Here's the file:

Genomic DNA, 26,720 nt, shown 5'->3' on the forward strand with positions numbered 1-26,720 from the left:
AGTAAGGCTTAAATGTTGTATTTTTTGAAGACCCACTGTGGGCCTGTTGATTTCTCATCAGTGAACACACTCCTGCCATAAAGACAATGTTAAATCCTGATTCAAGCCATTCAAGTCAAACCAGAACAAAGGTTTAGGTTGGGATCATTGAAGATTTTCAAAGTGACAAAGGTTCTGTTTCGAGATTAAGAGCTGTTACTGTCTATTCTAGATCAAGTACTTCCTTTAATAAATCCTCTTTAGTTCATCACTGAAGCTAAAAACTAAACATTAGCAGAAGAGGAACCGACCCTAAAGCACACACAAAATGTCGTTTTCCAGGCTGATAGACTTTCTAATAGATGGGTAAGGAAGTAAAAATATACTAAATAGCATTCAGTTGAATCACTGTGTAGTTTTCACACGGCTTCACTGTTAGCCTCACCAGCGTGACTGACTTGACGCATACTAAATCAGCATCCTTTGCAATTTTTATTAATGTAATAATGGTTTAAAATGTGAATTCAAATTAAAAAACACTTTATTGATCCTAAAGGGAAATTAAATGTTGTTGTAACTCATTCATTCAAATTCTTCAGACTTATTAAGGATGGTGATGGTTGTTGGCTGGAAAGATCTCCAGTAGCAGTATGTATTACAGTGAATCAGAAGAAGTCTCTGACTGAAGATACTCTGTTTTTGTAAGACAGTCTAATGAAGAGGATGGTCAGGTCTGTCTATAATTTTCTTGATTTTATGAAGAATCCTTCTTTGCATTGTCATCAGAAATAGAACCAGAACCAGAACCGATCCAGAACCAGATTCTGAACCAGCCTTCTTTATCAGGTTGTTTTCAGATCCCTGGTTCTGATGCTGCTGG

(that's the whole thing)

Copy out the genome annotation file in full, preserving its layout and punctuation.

Genomic DNA, 26,720 nt, shown 5'->3' on the forward strand with positions numbered 1-26,720 from the left:
AGTAAGGCTTAAATGTTGTATTTTTTGAAGACCCACTGTGGGCCTGTTGATTTCTCATCAGTGAACACACTCCTGCCATAAAGACAATGTTAAATCCTGATTCAAGCCATTCAAGTCAAACCAGAACAAAGGTTTAGGTTGGGATCATTGAAGATTTTCAAAGTGACAAAGGTTCTGTTTCGAGATTAAGAGCTGTTACTGTCTATTCTAGATCAAGTACTTCCTTTAATAAATCCTCTTTAGTTCATCACTGAAGCTAAAAACTAAACATTAGCAGAAGAGGAACCGACCCTAAAGCACACACAAAATGTCGTTTTCCAGGCTGATAGACTTTCTAATAGATGGGTAAGGAAGTAAAAATATACTAAATAGCATTCAGTTGAATCACTGTGTAGTTTTCACACGGCTTCACTGTTAGCCTCACCAGCGTGACTGACTTGACGCATACTAAATCAGCATCCTTTGCAATTTTTATTAATGTAATAATGGTTTAAAATGTGAATTCAAATTAAAAAACACTTTATTGATCCTAAAGGGAAATTAAATGTTGTTGTAACTCATTCATTCAAATTCTTCAGACTTATTAAGGATGGTGATGGTTGTTGGCTGGAAAGATCTCCAGTAGCAGTATGTATTACAGTGAATCAGAAGAAGTCTCTGACTGAAGATACTCTGTTTTTGTAAGACAGTCTAATGAAGAGGATGGTCAGGTCTGTCTATAATTTTCTTGATTTTATGAAGAATCCTTCTTTGCATTGTCATCAGAAATAGAACCAGAACCAGAACCGATCCAGAACCAGATTCTGAACCAGCCTTCTTTATCAGGTTGTTTTCAGATCCCTGGTTCTGATGCTGCTGG